March, maggots, mussels and miles of walking…

We’re 11 days into March and so far, there have been at least six dry days. In the UK, we slogged our way through the wettest February since records began—and that’s quite something when you live on this little island.

It’s a strange time too… the weirdness of living in a world where we’re terrified of a virus and how that translates. Cancellation of events. People changing their holiday plans. Signs everywhere telling you to wash your hands. The threats to the economy as the stock market quakes in its boots…

Wherever you are in the world, I hope you and your loved ones are okay. Stay safe.

Mussels for lunch

After my father died, my mum established a tradition where she, my sisters and I (without our families) meet up, which is always something I look forward to. The heady responsibility to book somewhere for lunch fell to me. Three hours (felt like) of TripAdvisor paralysis later, I decided on the Mussel Inn, somewhere I’ve always meant to visit and not got round to.

And very nice it was too…

Otherwise, I’m busy writing the fourth in my Highland Books series. I’ve finished it but it needs major tidying up. Think of it as a big house where a group of students decided to party hard all weekend. There’s spilt alcohol all over the floors, a mass of dirty glasses and plates everywhere and as for what those dodgy stains are upstairs, I dread to think…

Anyway, here is a short, spoiler-free extract. Enjoy!

Highland Chances

Ashley’s appearance took me aback. He seemed to have shrunk drastically, the head and shoulders sticking out the top of the blanket and sheets much smaller than I remembered. At the bottom of the bed, a frame held the blanket above a heavily bandaged foot, the skin there an inflamed, mottled purple colour.

“Have you bought food,” he whispered, one eye on the nurses pulling the curtains around the bed opposite. “They gave me porridge this morning that could hae doubled up as wallpaper paste. Nae sugar because of the diabetes, nae salt because of the stroke risk and nae cream as my cholesterol levels are sky-high. Made with water. Water! I’ve never tasted anything so flavourless in ma whole life!”

“Er… we’ve got tangerines?” I said, holding up the bag. Caroline had warned us beforehand that Ashley would beg for food. “And he’s got tae change his diet,” she warned. “Otherwise, the diabetes will kill him in five years!”

He let out a huge sigh, holding out a hand to take them. “Better than nothing, I s’pose. Have a seat.”

Jack pulled me up a chair and got himself one so we could sit either side of Ashley.

“How are you feeling?” I asked. “Must be a relief to have a diagnosis.”

Ashley sighed. “Aye, I guess so. But Caroline’s already read me the riot act—nae sugar, nae salt, low-carb this and that, lots o’ exercise and sleep and she wants me to start meditating. Meditating! I’m no’ sitting on the floor cross-legged saying ‘um’ all day.”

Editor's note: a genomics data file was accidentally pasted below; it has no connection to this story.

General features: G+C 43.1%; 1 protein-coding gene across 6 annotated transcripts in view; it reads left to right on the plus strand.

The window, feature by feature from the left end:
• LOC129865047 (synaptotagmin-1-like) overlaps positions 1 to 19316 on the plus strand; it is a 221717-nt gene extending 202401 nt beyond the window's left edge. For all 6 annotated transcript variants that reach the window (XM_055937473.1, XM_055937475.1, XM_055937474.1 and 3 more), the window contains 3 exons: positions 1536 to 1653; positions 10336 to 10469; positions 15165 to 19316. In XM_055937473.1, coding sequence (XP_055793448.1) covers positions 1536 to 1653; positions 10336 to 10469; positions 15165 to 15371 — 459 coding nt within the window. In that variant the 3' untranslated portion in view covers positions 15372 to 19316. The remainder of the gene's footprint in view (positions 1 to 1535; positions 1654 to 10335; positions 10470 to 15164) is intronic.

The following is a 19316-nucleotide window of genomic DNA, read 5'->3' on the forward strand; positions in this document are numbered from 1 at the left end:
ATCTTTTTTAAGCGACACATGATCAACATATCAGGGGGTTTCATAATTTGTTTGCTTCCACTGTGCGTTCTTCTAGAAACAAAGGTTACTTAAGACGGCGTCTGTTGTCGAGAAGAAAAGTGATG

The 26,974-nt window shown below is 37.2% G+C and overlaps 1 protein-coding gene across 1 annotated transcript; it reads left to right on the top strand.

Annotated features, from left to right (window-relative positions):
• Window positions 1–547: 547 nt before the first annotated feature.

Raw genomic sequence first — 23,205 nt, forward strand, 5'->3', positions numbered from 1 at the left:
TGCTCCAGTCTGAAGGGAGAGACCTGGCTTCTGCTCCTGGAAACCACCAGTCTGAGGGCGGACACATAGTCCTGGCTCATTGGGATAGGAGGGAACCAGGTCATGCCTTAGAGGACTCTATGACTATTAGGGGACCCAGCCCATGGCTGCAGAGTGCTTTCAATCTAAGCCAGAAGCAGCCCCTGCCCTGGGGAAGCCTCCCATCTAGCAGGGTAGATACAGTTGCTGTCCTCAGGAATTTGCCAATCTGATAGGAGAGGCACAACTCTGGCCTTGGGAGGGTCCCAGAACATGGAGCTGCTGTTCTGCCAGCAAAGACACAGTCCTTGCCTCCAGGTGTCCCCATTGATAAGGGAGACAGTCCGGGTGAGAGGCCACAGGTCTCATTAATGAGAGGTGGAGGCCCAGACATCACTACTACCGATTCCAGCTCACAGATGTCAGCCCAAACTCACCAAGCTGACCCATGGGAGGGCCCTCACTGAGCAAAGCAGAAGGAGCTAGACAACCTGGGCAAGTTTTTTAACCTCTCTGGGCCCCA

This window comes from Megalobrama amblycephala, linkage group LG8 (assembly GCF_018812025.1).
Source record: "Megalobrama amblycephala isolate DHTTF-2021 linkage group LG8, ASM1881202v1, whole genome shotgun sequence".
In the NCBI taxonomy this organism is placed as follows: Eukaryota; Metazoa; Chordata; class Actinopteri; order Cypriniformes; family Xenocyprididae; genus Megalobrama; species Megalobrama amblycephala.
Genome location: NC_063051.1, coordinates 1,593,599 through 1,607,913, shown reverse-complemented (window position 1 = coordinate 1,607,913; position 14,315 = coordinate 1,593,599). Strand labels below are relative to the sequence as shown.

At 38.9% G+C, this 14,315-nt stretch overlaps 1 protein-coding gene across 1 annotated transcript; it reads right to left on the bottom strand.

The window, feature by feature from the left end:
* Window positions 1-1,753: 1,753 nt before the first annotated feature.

Quite. I’d been given the meditating line too. I made Jack try it with me, the two of us sitting opposite each other on the floor cross-legged and concentrating on our breath. We lasted 30 seconds before I flicked my eyes open only to discover him doing his best not to snort with laughter. When I read that mindlessness was the new mindfulness, I cheered. See? Justification for watching too much of The Real Housewives of New York and/or Love Island.

“And as for that yin,” Ashley gestured towards a harassed-looking doctor walking past us in the corridor outside trailed by two students. “He came in this morning, took one look at my right foot and started muttering things about maggots. Maggots! This hospital is trying out a new treatment where they put wee beasties on ulcers to eat away aw’ the dead tissue. Have ye ever heard the like? Wee white things wrigglin’ all ower ye, and—”

The details were far too graphic for me. I heaved myself up and bolted for the bathroom, a shout of “Hey, that’s patients only!” ringing out after me. Up came that morning’s breakfast and last night’s supper.

“Are you okay?” Jack tapped lightly on the door. “The nurse has gone to fetch you some water.”

I unpeeled myself and attempted standing. Oh, this was ridiculous. Surely, I should be able to pick myself up? A further minute of undignified lurching and unbalancing convinced me I couldn’t.

“Er—can you give me a hand?” Thankfully, in my haste to escape Ashley and his far-too-graphic maggots description, I hadn’t locked the door. Jack tried and failed to hide a grin as he took in the sight of me sprawled on the floor.

Like what you’ve read? The Highland Books—Highland Fling, Highland Heart, Highland Wedding and the box set of the three books—are available on Amazon, Kobo, Apple Books, Google Play, etc. Click on the links above, which will take you to the store front of your choice.

©Emma Baird 2020

 

 

4 thoughts on “March, maggots, mussels and miles of walking…

    • They were made with blue cheese, bacon and onions – really delicious. And I had crispy whitebait with a spicy mayo dip to start. Yum! Hope all is well and you haven’t run out of toilet paper…

  1. Not a fan of mussels -or any other seafood, but I’ll take your word for it. Very much looking forward to Highland Chances – poor Ashley!

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